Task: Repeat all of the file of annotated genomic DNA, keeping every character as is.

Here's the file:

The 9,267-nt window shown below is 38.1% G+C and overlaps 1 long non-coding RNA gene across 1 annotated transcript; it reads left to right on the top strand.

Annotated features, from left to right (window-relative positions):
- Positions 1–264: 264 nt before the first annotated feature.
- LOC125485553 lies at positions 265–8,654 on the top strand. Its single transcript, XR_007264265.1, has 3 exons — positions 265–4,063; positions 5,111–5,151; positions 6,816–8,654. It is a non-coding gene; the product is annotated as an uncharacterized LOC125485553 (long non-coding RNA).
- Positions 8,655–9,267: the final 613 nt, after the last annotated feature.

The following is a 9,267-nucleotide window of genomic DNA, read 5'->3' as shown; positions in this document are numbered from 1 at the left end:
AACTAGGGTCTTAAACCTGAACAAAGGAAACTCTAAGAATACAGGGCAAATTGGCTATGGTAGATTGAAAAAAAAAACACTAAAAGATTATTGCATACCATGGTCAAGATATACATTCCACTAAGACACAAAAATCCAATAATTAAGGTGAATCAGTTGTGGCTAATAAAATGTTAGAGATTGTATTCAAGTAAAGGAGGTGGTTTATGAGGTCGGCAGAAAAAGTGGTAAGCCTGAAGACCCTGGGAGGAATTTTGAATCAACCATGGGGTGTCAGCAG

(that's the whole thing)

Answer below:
The 9,267-nt window shown below is 38.1% G+C and overlaps 1 long non-coding RNA gene across 1 annotated transcript; it reads left to right on the top strand.

Annotated features, from left to right (window-relative positions):
- Positions 1–264: 264 nt before the first annotated feature.
- LOC125485553 lies at positions 265–8,654 on the top strand. Its single transcript, XR_007264265.1, has 3 exons — positions 265–4,063; positions 5,111–5,151; positions 6,816–8,654. It is a non-coding gene; the product is annotated as an uncharacterized LOC125485553 (long non-coding RNA).
- Positions 8,655–9,267: the final 613 nt, after the last annotated feature.

The following is a 9,267-nucleotide window of genomic DNA, read 5'->3' as shown; positions in this document are numbered from 1 at the left end:
AACTAGGGTCTTAAACCTGAACAAAGGAAACTCTAAGAATACAGGGCAAATTGGCTATGGTAGATTGAAAAAAAAAACACTAAAAGATTATTGCATACCATGGTCAAGATATACATTCCACTAAGACACAAAAATCCAATAATTAAGGTGAATCAGTTGTGGCTAATAAAATGTTAGAGATTGTATTCAAGTAAAGGAGGTGGTTTATGAGGTCGGCAGAAAAAGTGGTAAGCCTGAAGACCCTGGGAGGAATTTTGAATCAACCATGGGGTGTCAGCAG